Aagaard’s work is especially notable for his inclusion of historical architecture and ruins, which he often located in epic and romantic milieu.
Carl Frederik Peder Aagaard (born 29 January 1833 in Odense on the Danish island of Funen, died 2 November 1895 in Copenhagen) was an incredible Danish painter. His paintings focus on Northern European forests and waterways, and they often include historical buildings, even like the water mill or farm house in the example below.
Tree-and-water lovers know this kind of light, and what it is like to sit by the brook or lake under the trees in spring, when the light falls through them just like this… It was no big surprise to learn that Carl Frederik Aagaard had lived some time with his brother, who was a woodcutter, in order to improve his painting (and observation) skills.
Spring, and with it the kind of light depicted in the painting, is not quite here yet, but January is about over and soon we shall know if spring will come early the year, or if winter will linger for another six weeks.
Most of Peder Mørk Mønsted’s landscapes were devoted to Scandinavia.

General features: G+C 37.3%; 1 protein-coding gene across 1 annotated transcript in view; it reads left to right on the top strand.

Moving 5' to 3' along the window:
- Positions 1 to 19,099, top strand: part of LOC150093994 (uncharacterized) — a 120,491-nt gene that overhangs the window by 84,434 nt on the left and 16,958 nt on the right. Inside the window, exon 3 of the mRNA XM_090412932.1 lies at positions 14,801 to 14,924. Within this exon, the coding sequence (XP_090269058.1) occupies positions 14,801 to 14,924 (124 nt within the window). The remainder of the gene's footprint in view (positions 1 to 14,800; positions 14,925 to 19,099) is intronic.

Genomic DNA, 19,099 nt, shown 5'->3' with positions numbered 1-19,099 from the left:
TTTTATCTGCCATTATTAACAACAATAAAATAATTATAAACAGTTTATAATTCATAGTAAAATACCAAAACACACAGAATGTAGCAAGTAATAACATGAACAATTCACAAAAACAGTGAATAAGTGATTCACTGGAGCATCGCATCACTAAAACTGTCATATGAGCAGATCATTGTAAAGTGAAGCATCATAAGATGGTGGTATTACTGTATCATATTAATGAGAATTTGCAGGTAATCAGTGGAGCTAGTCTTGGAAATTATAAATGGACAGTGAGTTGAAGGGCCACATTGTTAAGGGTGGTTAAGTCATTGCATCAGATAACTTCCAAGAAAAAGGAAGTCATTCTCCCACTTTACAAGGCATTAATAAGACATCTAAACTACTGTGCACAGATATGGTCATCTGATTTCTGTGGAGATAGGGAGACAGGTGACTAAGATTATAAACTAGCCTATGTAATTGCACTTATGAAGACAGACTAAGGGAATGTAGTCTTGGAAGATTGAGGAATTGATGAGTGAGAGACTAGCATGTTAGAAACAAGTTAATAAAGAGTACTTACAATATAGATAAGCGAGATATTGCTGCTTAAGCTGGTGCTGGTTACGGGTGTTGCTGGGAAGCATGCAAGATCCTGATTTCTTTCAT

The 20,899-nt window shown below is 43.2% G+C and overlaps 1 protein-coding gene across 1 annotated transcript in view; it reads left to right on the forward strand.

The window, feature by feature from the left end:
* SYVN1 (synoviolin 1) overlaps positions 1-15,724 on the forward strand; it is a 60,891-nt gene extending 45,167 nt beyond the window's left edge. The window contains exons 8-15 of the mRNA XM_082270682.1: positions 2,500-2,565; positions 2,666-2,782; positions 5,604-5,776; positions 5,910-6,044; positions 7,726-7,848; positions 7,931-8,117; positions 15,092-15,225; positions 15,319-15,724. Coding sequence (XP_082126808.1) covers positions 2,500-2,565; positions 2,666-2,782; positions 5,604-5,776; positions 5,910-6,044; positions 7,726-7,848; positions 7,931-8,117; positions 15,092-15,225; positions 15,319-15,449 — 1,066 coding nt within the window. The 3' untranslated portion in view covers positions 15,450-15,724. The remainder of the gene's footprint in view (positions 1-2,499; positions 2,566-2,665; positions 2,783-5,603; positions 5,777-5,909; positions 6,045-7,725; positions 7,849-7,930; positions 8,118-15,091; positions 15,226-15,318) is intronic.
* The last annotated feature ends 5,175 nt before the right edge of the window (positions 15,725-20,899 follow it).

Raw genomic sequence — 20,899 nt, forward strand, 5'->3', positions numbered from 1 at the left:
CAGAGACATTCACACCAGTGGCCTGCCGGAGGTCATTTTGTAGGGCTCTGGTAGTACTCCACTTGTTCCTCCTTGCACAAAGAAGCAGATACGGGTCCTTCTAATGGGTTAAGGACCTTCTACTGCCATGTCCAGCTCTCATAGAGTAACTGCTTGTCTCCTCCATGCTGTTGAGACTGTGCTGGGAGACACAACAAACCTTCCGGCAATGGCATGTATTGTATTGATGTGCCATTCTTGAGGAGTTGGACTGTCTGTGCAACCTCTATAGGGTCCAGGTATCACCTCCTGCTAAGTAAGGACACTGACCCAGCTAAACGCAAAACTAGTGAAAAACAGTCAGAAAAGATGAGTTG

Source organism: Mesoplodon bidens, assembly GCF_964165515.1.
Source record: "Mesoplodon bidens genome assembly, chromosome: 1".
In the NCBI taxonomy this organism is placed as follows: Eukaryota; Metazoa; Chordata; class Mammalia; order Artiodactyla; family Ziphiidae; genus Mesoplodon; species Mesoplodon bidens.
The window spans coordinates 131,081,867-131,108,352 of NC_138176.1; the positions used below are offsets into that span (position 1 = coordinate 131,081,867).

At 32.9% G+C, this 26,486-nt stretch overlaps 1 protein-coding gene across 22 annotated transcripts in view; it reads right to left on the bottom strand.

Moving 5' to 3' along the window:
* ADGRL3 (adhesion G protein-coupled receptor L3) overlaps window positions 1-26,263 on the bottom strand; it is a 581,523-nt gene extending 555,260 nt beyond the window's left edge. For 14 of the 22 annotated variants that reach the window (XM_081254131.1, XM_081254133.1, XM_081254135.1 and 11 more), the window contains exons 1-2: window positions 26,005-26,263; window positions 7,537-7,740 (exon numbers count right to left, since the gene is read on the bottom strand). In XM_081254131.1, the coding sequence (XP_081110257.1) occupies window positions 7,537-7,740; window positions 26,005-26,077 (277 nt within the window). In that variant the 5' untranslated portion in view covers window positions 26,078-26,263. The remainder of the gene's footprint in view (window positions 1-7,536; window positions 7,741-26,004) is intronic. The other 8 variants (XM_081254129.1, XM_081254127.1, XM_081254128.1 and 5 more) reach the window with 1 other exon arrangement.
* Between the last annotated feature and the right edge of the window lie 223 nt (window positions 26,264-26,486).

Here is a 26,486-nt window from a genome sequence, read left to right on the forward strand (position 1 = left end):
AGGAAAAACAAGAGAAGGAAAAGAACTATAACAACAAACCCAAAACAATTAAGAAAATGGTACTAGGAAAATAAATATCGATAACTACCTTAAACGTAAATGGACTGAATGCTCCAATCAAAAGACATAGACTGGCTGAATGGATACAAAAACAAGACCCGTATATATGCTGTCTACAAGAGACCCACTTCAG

Peder Mørk Mønsted (10 December 1859 – 20 June 1941) was a Danish realist painter who is best known for his landscape paintings, and a 1995 exhibition of his work bore the very fitting title “Light of the North”. His Sunset Over a Forest Lake beautifully illustrates how someone can come up with such a title.
For us, his art shows how, and why, painting is superior to photography. There is a depth in these realistic scenes that might have something to do with the time spent painting, something photography is lacking. And while there surely is artistic photography even in this digital age where very little skill is required to create a “stunning” picture, it does not compare to the artistic expression in paint on canvas.
Let us invite you to sit quietly by the above forest lake for a spell, or, if you don’t feel like sitting, accompany the young lady and her cow below to the river. Take your time.